«Seguridad Informática» and
«Privacidad Informática», as discussed earlier in the article on Cybersecurity, in which it was said that:
“… It's thanks to the
«cuatro (4) leyes básicas del Software Libre»that allow the responses to be not only more efficient and effective, but also forceful, varied and with specific guidelines. Still, despite the alleged huge fragmentation of
«Software Libre, Código Abierto y Linux»".
Advantages of Free Software
Finally, we can add that at the level of
«Privacidad», free software always offers us greater guarantees in this regard, since we can audit the code, and know for sure what it does inside in general, or know what X process does with our information. And until we can discover, a possible back door with which some personal data about us or a user can be filtered, while in proprietary software, none of this is so easy to do.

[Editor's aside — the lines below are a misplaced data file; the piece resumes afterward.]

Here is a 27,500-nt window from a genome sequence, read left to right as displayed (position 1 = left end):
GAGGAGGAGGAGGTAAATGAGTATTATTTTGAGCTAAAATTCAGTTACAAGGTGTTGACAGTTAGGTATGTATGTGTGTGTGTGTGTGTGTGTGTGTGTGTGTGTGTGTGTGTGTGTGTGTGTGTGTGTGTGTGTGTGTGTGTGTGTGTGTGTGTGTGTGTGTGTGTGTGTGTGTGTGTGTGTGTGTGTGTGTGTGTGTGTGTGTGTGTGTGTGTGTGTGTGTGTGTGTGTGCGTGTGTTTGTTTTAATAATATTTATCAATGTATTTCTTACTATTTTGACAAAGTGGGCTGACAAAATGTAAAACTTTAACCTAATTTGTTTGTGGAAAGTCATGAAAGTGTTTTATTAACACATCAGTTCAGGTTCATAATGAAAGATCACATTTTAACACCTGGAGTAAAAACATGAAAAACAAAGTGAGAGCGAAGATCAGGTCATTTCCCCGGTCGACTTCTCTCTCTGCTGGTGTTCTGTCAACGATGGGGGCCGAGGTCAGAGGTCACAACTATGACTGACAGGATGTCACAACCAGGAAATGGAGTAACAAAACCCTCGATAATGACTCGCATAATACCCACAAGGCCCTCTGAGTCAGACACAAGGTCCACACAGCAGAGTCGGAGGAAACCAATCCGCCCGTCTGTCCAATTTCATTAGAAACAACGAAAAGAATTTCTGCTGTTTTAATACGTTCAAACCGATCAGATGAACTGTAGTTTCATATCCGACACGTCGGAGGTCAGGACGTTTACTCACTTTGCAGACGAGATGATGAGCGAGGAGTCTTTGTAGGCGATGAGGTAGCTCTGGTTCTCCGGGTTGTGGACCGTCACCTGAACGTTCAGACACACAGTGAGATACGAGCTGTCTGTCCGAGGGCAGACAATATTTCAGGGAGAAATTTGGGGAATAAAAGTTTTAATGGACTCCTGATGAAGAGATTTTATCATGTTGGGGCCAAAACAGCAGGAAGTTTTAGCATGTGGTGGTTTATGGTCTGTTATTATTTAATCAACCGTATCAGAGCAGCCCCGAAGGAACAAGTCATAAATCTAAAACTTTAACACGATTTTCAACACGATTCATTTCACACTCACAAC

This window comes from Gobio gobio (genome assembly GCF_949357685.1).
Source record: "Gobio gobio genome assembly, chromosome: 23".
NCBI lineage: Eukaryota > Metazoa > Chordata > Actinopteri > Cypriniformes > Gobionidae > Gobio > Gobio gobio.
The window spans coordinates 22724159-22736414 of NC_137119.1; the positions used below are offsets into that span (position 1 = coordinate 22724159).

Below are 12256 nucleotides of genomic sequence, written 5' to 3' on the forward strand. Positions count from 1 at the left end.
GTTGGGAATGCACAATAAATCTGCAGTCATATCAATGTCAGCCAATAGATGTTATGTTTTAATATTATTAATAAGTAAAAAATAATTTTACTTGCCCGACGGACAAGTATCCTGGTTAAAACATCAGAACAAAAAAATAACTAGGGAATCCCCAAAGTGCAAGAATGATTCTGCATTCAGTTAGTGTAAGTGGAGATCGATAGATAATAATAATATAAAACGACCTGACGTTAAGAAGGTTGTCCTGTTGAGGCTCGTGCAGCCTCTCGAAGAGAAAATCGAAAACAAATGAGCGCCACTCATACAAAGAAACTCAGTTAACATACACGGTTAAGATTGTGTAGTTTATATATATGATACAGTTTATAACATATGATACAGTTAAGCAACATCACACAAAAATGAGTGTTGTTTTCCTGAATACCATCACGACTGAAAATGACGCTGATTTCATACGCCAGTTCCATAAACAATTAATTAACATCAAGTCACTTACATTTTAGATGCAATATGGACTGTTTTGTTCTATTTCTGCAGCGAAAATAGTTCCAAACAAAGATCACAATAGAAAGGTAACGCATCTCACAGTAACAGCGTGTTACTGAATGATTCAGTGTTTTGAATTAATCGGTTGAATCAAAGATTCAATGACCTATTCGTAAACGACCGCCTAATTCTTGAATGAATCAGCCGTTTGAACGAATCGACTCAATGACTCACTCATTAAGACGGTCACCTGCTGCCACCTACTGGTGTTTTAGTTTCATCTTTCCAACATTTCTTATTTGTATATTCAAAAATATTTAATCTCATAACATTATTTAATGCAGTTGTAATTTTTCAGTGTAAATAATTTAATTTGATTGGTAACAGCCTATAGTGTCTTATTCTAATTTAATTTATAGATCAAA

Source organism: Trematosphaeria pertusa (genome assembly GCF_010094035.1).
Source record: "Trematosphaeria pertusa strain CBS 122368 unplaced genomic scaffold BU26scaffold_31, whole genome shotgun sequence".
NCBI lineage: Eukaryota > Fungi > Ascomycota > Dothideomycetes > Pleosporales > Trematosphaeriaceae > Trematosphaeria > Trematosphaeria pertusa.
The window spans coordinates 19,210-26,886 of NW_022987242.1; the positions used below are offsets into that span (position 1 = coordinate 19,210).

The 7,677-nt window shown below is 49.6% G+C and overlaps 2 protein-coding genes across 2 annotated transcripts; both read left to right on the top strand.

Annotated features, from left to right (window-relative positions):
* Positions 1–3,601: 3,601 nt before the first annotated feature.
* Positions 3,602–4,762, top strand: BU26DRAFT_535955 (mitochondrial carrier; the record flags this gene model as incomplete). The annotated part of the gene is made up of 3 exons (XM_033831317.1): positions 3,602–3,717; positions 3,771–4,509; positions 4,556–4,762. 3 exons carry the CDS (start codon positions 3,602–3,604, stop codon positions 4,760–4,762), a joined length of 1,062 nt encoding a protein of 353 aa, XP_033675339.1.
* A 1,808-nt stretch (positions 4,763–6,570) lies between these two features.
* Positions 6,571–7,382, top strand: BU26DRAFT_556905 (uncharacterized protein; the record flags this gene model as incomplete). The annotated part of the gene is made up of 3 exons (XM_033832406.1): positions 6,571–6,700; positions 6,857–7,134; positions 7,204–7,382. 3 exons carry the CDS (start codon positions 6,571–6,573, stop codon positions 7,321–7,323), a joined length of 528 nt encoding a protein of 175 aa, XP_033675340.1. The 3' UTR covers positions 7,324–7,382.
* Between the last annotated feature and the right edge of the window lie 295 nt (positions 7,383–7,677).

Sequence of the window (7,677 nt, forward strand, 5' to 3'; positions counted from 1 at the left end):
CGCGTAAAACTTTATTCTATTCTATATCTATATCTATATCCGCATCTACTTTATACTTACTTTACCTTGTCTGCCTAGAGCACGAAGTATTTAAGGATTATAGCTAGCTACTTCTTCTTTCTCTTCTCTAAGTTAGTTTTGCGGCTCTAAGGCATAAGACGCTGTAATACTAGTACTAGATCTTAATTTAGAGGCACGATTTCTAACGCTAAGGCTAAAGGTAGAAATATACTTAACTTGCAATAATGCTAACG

Like, we could see, la
«Privacidad» It's not anything, it's a
«Derecho Humano fundamental» that must be faithfully guaranteed by governments, states, companies, and other individuals or organizations.
In such a way that the many universal provisions in this regard are fulfilled, such as the Principle of Lawfulness and Loyalty of the Charter of the United Nations which establishes that information relating to individuals should not be collected or processed with unfair or illegal procedures, nor used for purposes contrary to the purposes and principles of the Charter.
And last but not least, it is good to keep in mind that The Office of the United Nations High Commissioner for Human Rights watches over our right to privacy in the digital age.
And that it is in charge of raising before the
«Naciones Unidas» corresponding reports on privacy in the digital age, in order to guide the path that the States parties should take in matters of legislation, given that the crimes that could be committed against the right to privacy, in the digital age, are and will continue to be as changing as technology itself.